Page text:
Denali National Park hiker Phil Buchanan was luckier than those before when in June he ran into a sow with a cub in that 6-million-acre park about 225 miles north of Alaska’s largest city. National Park Service rangers said the off-duty bus driver out for a wilderness adventure heard a cub shriek only to see a sow charge.

Buchanan stood his ground. The sow knocked him over. Once down, he curled up into a fetal position and waited for the attack to end. The sow bit him in the left calf and either bit or clawed him below the rib cage before deciding she’d neutralized the threat and moved off with her cub. Buchanan’s injuries were relatively minor.

So, too, those of 28-year-old Fangyuan Zhou from Anchorage who was attacked by a problematic, juvenile grizzly bear just days after Buchanan was bit. Zhou and two friends with her made the mistake of hitting the ground and playing dead after the young bear challenged them along a trail near the Savage River.

That encouraged it to approach. It then bit Zhou, which caused her friends to jump up and start throwing rocks which drove off the bear. Park rangers eventually killed the bear in the name of public safety, but not after spending considerable time trying to educate Park visitors in how to deal with juvenile grizzly bears. 

Bear attack cluster

By August, the situation in Denali, arguably Alaska’s best known national park, had quieted down, but the bears in the 17-million-acre Tongass National Forest of Southeast Alaska were just starting to act up.  In the space of two months, five bear attacks happened there in an area about the size of the city of Phoenix. 

All of the attacks involved surprise encounters with brown bears at close range. Most of the bears were thought to be sows with cubs. There was speculation that a weak run of salmon to the region this year might have left the bears on edge.

Two attacks ended with the bears shot dead, and the people shaken but OK. The other three incidents, however,  left people injured, two seriously.

The first was former Alaskan Anna “Marika” Powers, a guide for UnCruise Adventures who now calls Hawaii home. She was guiding a large group of tourists from a company cruiseship along the Sitkoh Creek Trail on Chichagof Island north of Sitka when they surprised a sow with a cub.

According to her boss, the 41-year-old Powers threw up her hands and “said ‘backup” to the more than 20 clients in line on the trail behind her. They were retreating as the sow charged and mauled Powers badly. She was saved by another guide who rushed forward from the tail end of the string of clients to pepper spray the bear and force it to treat.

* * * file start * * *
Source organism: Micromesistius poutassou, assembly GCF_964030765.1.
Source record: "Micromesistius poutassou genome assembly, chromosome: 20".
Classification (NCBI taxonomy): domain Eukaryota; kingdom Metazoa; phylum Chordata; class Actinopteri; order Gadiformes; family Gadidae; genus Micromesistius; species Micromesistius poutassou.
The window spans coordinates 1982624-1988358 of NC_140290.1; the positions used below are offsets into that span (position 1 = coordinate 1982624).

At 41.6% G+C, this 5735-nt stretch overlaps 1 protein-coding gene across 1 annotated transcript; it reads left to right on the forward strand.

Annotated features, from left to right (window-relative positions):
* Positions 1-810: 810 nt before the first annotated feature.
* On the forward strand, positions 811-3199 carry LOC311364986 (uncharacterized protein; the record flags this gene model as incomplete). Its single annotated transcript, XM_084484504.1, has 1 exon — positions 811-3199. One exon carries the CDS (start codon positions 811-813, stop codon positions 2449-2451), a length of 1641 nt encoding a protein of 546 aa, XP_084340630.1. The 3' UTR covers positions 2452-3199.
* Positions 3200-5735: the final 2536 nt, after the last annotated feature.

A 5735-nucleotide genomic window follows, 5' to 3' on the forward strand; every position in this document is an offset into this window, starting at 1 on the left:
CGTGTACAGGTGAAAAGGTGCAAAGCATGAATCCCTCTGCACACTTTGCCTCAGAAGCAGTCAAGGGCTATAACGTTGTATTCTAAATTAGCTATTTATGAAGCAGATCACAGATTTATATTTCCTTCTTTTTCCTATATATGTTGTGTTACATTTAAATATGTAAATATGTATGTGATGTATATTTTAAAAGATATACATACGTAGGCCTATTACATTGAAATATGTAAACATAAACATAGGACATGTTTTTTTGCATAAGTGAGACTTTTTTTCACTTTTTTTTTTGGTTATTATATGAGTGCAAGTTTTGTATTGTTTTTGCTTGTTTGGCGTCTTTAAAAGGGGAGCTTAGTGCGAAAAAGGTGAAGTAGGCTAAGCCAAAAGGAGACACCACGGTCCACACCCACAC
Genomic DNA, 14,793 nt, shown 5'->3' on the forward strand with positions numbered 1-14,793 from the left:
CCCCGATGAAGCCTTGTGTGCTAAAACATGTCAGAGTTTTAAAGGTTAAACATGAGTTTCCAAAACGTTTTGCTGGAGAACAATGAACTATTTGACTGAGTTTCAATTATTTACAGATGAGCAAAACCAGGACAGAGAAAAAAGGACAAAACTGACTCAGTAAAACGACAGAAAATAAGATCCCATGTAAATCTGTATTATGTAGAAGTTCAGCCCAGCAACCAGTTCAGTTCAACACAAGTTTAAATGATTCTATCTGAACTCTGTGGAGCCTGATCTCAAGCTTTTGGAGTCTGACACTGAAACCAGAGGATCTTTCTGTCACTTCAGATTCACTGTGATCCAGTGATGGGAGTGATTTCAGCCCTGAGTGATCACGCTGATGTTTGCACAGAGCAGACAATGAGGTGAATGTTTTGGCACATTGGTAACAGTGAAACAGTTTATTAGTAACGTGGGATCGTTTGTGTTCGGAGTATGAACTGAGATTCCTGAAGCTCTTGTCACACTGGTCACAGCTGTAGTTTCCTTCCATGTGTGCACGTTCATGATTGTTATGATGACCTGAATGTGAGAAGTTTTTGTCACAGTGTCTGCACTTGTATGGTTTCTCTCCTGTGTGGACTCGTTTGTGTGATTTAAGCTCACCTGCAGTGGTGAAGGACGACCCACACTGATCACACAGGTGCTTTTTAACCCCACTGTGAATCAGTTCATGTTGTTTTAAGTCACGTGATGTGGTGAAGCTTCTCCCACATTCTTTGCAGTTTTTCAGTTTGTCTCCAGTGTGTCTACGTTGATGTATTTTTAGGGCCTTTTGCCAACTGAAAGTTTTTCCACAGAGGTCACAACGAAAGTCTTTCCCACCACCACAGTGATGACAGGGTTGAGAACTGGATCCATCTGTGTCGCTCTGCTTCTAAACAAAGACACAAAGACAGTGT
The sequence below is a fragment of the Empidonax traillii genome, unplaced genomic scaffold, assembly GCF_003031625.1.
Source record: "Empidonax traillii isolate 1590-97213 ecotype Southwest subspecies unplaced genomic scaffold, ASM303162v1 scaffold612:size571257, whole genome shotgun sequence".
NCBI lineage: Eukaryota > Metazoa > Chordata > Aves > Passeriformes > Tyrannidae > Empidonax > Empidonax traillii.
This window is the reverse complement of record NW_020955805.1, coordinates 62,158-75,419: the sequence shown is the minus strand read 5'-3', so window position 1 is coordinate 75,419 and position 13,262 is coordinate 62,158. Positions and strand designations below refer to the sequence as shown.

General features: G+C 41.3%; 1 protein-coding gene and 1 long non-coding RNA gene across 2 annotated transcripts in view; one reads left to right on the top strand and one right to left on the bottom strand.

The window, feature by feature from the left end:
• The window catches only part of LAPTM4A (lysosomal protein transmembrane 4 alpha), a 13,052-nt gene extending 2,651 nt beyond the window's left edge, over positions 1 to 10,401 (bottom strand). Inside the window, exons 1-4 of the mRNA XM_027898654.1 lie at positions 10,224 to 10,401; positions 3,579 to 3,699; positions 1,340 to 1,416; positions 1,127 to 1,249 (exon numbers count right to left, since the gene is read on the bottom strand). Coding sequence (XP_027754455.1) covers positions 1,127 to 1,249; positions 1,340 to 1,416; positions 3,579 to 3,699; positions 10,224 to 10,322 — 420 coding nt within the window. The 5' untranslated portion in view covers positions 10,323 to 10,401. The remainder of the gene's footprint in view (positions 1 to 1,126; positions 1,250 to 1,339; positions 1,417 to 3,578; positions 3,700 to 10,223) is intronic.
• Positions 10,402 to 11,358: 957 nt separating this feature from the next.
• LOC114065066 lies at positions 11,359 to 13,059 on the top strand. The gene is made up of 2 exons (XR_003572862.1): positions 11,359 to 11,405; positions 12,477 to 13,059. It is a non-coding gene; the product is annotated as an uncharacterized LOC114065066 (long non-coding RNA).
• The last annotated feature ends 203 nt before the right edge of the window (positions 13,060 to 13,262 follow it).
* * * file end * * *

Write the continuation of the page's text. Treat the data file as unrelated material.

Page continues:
Powers had to be air evacuated first to Sitka and then to the Harborview Medical Center in Seattle where she was in serious condition for days, but she, too, is now recovering.

Hunters again victims

Only about a month after the attack on Powers came another mauling about 20 miles to the east on the Admiralty Island. This one happened at night and left the client of an Alaska big game guide injured.

Guide LaVern Beier of Juneau and client Douglas Adkins from Kentucky were returning to their boat from a  futile day of bear hunting on the island known as “The Fortress of the Bears” when they stumbled into a bruin in the dark. It is not know if it was a sow or a boar.

The bear charged into the beams of the headlamps the men were wearing and kept coming. It took the bear but seconds to make a mess of Adkins before it disappeared back into the dark. Beier got his client to the boat and called the Coast Guard, which sent a helicopter to medevac Adkins to Juneau.

Only days later, another hunter – this one out for Sitka blacktail deer – was mauled just across Stephens Passage from Admiralty once again on the island of Chichagof. Thirty-year-old Josh Dybdahl from Hoonah and hunting buddy  Anthony Lindoff from the state capital city of Juneau stumbled into a sow with two cubs.

Lindoff saw the bear first, but unfortunately had his rifle slung over his backpack. He scrambled to get out of the way of the charging sow. Dybdahl, seeing what was happening, tried to step into position to shoot, but as he did so he moved toward the sow’s cubs. She wheeled, knocked him down and bit into him.

Lindoff then managed to get his gun free and shot the bear as she was letting go of Dybdhal’s leg to grab him by the head. The bear died. The two hunters managed to get a connection by cell phone to Hoonah, and a Coast Guard helicopter was soon on the way to snatch Dybdahl out of the forest and haul him to the Juneau hospital.